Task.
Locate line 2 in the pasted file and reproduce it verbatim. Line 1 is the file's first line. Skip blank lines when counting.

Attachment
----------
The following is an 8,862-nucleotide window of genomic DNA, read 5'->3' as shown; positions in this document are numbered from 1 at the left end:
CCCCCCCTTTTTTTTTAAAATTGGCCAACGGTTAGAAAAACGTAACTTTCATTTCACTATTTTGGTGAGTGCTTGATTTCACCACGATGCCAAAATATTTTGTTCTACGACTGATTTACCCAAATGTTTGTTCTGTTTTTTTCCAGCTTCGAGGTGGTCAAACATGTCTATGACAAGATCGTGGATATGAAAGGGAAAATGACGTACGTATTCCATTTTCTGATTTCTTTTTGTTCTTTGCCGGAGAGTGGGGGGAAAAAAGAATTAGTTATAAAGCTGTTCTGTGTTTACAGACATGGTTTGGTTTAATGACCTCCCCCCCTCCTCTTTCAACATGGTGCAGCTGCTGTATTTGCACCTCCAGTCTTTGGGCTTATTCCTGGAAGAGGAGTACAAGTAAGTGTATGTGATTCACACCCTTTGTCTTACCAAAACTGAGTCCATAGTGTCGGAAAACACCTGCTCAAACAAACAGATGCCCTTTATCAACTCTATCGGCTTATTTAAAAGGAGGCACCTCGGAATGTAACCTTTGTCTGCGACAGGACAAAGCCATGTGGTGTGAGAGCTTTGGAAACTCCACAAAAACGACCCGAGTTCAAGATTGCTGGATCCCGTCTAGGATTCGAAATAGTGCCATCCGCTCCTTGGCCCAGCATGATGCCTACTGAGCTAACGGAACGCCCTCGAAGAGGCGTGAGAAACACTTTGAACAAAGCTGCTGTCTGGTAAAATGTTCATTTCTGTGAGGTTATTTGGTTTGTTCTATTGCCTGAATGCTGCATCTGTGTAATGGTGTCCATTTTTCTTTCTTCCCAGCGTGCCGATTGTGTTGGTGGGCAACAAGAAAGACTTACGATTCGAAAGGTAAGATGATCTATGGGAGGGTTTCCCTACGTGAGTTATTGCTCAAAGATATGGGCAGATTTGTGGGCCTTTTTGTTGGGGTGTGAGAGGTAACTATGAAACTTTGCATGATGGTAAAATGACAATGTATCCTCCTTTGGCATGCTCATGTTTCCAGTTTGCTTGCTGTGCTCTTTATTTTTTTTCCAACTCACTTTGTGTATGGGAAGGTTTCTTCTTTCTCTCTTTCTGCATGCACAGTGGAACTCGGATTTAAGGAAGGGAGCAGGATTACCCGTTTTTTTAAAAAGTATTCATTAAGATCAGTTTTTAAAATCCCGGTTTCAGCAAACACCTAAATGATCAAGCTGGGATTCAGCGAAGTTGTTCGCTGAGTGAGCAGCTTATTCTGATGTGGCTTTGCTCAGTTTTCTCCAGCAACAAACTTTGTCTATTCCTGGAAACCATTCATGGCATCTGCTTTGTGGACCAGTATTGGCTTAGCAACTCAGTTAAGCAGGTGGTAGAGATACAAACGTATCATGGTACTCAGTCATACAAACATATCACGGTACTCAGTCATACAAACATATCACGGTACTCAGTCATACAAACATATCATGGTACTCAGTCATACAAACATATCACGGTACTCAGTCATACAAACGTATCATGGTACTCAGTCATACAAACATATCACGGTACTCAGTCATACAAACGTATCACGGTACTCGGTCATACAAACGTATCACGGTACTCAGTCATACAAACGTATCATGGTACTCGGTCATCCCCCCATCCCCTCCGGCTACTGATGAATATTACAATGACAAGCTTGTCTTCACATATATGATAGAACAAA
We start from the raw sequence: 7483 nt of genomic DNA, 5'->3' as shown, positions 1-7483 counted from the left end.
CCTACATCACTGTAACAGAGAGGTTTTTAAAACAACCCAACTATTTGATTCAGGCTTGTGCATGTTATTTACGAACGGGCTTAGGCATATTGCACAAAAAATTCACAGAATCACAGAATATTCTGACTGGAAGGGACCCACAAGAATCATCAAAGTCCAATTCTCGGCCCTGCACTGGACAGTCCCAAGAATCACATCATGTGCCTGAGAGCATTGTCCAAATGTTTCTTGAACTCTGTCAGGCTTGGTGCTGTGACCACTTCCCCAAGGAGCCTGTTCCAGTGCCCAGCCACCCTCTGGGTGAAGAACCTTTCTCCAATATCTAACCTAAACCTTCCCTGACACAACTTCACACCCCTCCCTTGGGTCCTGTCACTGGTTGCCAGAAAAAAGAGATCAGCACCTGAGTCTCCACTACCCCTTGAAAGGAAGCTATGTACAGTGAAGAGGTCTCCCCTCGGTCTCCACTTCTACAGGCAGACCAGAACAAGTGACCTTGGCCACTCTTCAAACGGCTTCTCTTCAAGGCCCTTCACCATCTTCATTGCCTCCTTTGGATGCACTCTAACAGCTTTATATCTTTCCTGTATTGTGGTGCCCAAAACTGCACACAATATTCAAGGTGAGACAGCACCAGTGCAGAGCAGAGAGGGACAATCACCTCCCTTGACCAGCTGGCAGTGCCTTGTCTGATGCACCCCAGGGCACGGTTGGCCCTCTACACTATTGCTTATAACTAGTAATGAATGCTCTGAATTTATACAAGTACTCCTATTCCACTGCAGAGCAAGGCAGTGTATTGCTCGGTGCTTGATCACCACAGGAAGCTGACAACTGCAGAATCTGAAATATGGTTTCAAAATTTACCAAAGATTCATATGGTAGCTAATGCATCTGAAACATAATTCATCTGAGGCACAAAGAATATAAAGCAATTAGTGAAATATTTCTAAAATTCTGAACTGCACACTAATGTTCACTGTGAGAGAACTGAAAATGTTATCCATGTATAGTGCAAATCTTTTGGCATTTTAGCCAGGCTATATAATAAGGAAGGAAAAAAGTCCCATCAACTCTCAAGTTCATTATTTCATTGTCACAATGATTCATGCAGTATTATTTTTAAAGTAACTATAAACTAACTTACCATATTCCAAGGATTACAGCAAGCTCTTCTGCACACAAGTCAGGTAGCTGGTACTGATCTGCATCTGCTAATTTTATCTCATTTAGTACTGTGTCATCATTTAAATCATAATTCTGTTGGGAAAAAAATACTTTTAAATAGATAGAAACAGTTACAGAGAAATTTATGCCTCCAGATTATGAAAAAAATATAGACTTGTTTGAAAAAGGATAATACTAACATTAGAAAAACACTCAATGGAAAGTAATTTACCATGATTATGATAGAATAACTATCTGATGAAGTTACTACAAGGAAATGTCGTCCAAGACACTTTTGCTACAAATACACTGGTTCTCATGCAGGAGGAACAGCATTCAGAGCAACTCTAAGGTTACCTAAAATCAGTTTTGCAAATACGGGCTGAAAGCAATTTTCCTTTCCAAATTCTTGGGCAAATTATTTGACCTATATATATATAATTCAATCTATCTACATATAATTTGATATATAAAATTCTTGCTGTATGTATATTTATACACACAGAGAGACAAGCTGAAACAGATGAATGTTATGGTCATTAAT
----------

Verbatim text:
CCCCCCCTTTTTTTTTAAAATTGGCCAACGGTTAGAAAAACGTAACTTTCATTTCACTATTTTGGTGAGTGCTTGATTTCACCACGATGCCAAAATATTTTGTTCTACGACTGATTTACCCAAATGTTTGTTCTGTTTTTTTCCAGCTTCGAGGTGGTCAAACATGTCTATGACAAGATCGTGGATATGAAAGGGAAAATGACGTACGTATTCCATTTTCTGATTTCTTTTTGTTCTTTGCCGGAGAGTGGGGGGAAAAAAGAATTAGTTATAAAGCTGTTCTGTGTTTACAGACATGGTTTGGTTTAATGACCTCCCCCCCTCCTCTTTCAACATGGTGCAGCTGCTGTATTTGCACCTCCAGTCTTTGGGCTTATTCCTGGAAGAGGAGTACAAGTAAGTGTATGTGATTCACACCCTTTGTCTTACCAAAACTGAGTCCATAGTGTCGGAAAACACCTGCTCAAACAAACAGATGCCCTTTATCAACTCTATCGGCTTATTTAAAAGGAGGCACCTCGGAATGTAACCTTTGTCTGCGACAGGACAAAGCCATGTGGTGTGAGAGCTTTGGAAACTCCACAAAAACGACCCGAGTTCAAGATTGCTGGATCCCGTCTAGGATTCGAAATAGTGCCATCCGCTCCTTGGCCCAGCATGATGCCTACTGAGCTAACGGAACGCCCTCGAAGAGGCGTGAGAAACACTTTGAACAAAGCTGCTGTCTGGTAAAATGTTCATTTCTGTGAGGTTATTTGGTTTGTTCTATTGCCTGAATGCTGCATCTGTGTAATGGTGTCCATTTTTCTTTCTTCCCAGCGTGCCGATTGTGTTGGTGGGCAACAAGAAAGACTTACGATTCGAAAGGTAAGATGATCTATGGGAGGGTTTCCCTACGTGAGTTATTGCTCAAAGATATGGGCAGATTTGTGGGCCTTTTTGTTGGGGTGTGAGAGGTAACTATGAAACTTTGCATGATGGTAAAATGACAATGTATCCTCCTTTGGCATGCTCATGTTTCCAGTTTGCTTGCTGTGCTCTTTATTTTTTTTCCAACTCACTTTGTGTATGGGAAGGTTTCTTCTTTCTCTCTTTCTGCATGCACAGTGGAACTCGGATTTAAGGAAGGGAGCAGGATTACCCGTTTTTTTAAAAAGTATTCATTAAGATCAGTTTTTAAAATCCCGGTTTCAGCAAACACCTAAATGATCAAGCTGGGATTCAGCGAAGTTGTTCGCTGAGTGAGCAGCTTATTCTGATGTGGCTTTGCTCAGTTTTCTCCAGCAACAAACTTTGTCTATTCCTGGAAACCATTCATGGCATCTGCTTTGTGGACCAGTATTGGCTTAGCAACTCAGTTAAGCAGGTGGTAGAGATACAAACGTATCATGGTACTCAGTCATACAAACATATCACGGTACTCAGTCATACAAACATATCACGGTACTCAGTCATACAAACATATCATGGTACTCAGTCATACAAACATATCACGGTACTCAGTCATACAAACGTATCATGGTACTCAGTCATACAAACATATCACGGTACTCAGTCATACAAACGTATCACGGTACTCGGTCATACAAACGTATCACGGTACTCAGTCATACAAACGTATCATGGTACTCGGTCATCCCCCCATCCCCTCCGGCTACTGATGAATATTACAATGACAAGCTTGTCTTCACATATATGATAGAACAAA